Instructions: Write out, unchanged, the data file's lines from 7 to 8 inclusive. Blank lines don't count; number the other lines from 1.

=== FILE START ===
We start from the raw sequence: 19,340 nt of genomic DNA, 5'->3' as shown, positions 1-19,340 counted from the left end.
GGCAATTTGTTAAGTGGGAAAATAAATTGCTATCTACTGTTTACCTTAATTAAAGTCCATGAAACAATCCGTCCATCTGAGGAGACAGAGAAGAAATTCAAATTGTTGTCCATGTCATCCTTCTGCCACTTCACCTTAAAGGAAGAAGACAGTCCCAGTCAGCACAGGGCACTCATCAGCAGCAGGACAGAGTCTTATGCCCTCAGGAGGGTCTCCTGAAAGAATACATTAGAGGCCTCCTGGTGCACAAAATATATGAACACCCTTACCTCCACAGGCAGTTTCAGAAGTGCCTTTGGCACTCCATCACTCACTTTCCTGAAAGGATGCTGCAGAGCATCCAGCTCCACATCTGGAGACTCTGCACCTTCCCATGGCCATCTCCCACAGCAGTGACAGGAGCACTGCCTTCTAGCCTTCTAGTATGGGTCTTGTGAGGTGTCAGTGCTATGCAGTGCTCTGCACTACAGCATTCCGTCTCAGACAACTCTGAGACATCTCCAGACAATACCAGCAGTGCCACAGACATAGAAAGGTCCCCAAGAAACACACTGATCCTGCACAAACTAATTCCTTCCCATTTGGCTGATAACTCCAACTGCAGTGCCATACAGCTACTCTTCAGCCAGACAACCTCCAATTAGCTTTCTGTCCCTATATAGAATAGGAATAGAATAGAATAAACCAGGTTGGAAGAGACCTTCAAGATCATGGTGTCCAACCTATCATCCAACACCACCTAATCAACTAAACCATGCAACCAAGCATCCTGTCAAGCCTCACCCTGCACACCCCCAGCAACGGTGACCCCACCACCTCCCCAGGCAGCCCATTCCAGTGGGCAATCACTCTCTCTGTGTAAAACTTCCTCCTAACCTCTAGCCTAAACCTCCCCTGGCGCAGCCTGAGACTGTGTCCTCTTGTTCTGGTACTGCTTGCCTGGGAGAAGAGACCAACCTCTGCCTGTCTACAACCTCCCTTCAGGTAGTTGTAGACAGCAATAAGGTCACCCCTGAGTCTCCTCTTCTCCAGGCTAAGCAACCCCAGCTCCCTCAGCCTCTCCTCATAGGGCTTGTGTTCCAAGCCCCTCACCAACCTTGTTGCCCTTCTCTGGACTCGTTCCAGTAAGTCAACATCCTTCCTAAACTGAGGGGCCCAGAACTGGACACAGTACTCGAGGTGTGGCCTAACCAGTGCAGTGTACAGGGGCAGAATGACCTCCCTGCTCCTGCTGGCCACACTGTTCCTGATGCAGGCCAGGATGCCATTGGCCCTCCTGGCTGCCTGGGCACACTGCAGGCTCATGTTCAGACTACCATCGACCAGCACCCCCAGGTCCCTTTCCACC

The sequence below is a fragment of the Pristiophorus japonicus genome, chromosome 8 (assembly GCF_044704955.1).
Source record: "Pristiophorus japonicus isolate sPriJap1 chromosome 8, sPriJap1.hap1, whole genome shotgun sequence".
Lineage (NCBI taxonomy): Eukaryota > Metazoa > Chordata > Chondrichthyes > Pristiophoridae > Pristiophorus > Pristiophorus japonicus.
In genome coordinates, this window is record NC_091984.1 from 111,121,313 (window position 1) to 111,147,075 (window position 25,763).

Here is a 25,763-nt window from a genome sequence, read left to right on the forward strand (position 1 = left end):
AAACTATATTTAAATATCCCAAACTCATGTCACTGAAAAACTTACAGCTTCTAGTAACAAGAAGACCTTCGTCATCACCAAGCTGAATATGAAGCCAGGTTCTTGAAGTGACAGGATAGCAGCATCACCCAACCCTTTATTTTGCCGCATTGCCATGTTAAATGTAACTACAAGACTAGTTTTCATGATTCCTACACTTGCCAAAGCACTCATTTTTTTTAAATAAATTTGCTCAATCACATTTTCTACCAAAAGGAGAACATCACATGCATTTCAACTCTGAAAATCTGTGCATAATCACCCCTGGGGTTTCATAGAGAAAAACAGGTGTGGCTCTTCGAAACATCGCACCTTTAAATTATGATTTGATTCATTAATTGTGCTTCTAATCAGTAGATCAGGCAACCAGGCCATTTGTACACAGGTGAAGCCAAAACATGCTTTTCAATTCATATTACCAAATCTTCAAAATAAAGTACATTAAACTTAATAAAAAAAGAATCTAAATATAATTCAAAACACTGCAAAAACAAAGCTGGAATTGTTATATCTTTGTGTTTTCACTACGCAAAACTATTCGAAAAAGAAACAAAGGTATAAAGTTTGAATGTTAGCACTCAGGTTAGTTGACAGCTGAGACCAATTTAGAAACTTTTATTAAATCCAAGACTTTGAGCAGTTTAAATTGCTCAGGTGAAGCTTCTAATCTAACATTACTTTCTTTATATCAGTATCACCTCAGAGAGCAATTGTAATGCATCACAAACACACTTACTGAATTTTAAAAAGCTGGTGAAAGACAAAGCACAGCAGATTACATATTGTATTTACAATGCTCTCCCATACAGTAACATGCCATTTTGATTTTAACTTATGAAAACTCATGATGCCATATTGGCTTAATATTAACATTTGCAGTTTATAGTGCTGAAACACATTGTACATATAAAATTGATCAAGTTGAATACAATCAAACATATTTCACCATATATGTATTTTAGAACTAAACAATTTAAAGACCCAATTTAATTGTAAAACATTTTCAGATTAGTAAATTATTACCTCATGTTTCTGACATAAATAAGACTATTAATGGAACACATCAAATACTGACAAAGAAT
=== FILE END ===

Here is a 25,763-nt window from a genome sequence, read left to right on the forward strand (position 1 = left end):
AAACTATATTTAAATATCCCAAACTCATGTCACTGAAAAACTTACAGCTTCTAGTAACAAGAAGACCTTCGTCATCACCAAGCTGAATATGAAGCCAGGTTCTTGAAGTGACAGGATAGCAGCATCACCCAACCCTTTATTTTGCCGCATTGCCATGTTAAATGTAACTACAAGACTAGTTTTCATGATTCCTACACTTGCCAAAGCACTCATTTTTTTTAAATAAATTTGCTCAATCACATTTTCTACCAAAAGGAGAACATCACATGCATTTCAACTCTGAAAATCTGTGCATAATCACCCCTGGGGTTTCATAGAGAAAAACAGGTGTGGCTCTTCGAAACATCGCACCTTTAAATTATGATTTGATTCATTAATTGTGCTTCTAATCAGTAGATCAGGCAACCAGGCCATTTGTACACAGGTGAAGCCAAAACATGCTTTTCAATTCATATTACCAAATCTTCAAAATAAAGTACATTAAACTTAATAAAAAAAGAATCTAAATATAATTCAAAACACTGCAAAAACAAAGCTGGAATTGTTATATCTTTGTGTTTTCACTACGCAAAACTATTCGAAAAAGAAACAAAGGTATAAAGTTTGAATGTTAGCACTCAGGTTAGTTGACAGCTGAGACCAATTTAGAAACTTTTATTAAATCCAAGACTTTGAGCAGTTTAAATTGCTCAGGTGAAGCTTCTAATCTAACATTACTTTCTTTATATCAGTATCACCTCAGAGAGCAATTGTAATGCATCACAAACACACTTACTGAATTTTAAAAAGCTGGTGAAAGACAAAGCACAGCAGATTACATATTGTATTTACAATGCTCTCCCATACAGTAACATGCCATTTTGATTTTAACTTATGAAAACTCATGATGCCATATTGGCTTAATATTAACATTTGCAGTTTATAGTGCTGAAACACATTGTACATATAAAATTGATCAAGTTGAATACAATCAAACATATTTCACCATATATGTATTTTAGAACTAAACAATTTAAAGACCCAATTTAATTGTAAAACATTTTCAGATTAGTAAATTATTACCTCATGTTTCTGACATAAATAAGACTATTAATGGAACACATCAAATACTGACAAAGAAT